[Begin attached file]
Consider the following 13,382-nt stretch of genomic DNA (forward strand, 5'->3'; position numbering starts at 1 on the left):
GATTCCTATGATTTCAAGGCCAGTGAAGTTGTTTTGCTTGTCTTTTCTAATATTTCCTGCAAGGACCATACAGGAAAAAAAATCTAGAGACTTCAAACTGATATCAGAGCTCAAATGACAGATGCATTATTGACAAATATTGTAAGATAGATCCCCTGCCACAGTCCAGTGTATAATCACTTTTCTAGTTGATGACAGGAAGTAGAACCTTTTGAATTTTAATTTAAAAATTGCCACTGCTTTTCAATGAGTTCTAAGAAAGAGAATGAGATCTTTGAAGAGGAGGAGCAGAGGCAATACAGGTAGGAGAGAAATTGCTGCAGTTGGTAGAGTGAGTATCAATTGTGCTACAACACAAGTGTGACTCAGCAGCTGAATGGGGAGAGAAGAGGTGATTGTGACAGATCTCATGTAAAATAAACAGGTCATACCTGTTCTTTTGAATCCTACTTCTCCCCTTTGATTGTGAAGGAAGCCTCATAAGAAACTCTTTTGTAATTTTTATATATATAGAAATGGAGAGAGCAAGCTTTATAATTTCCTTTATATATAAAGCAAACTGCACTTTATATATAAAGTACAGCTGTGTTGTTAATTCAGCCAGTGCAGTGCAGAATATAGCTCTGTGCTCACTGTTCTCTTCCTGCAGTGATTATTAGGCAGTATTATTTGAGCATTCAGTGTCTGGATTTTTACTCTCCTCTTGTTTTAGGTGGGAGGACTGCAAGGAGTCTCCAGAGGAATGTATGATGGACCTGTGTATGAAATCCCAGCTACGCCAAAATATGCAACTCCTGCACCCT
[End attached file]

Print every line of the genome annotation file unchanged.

Consider the following 13,382-nt stretch of genomic DNA (forward strand, 5'->3'; position numbering starts at 1 on the left):
GATTCCTATGATTTCAAGGCCAGTGAAGTTGTTTTGCTTGTCTTTTCTAATATTTCCTGCAAGGACCATACAGGAAAAAAAATCTAGAGACTTCAAACTGATATCAGAGCTCAAATGACAGATGCATTATTGACAAATATTGTAAGATAGATCCCCTGCCACAGTCCAGTGTATAATCACTTTTCTAGTTGATGACAGGAAGTAGAACCTTTTGAATTTTAATTTAAAAATTGCCACTGCTTTTCAATGAGTTCTAAGAAAGAGAATGAGATCTTTGAAGAGGAGGAGCAGAGGCAATACAGGTAGGAGAGAAATTGCTGCAGTTGGTAGAGTGAGTATCAATTGTGCTACAACACAAGTGTGACTCAGCAGCTGAATGGGGAGAGAAGAGGTGATTGTGACAGATCTCATGTAAAATAAACAGGTCATACCTGTTCTTTTGAATCCTACTTCTCCCCTTTGATTGTGAAGGAAGCCTCATAAGAAACTCTTTTGTAATTTTTATATATATAGAAATGGAGAGAGCAAGCTTTATAATTTCCTTTATATATAAAGCAAACTGCACTTTATATATAAAGTACAGCTGTGTTGTTAATTCAGCCAGTGCAGTGCAGAATATAGCTCTGTGCTCACTGTTCTCTTCCTGCAGTGATTATTAGGCAGTATTATTTGAGCATTCAGTGTCTGGATTTTTACTCTCCTCTTGTTTTAGGTGGGAGGACTGCAAGGAGTCTCCAGAGGAATGTATGATGGACCTGTGTATGAAATCCCAGCTACGCCAAAATATGCAACTCCTGCACCCT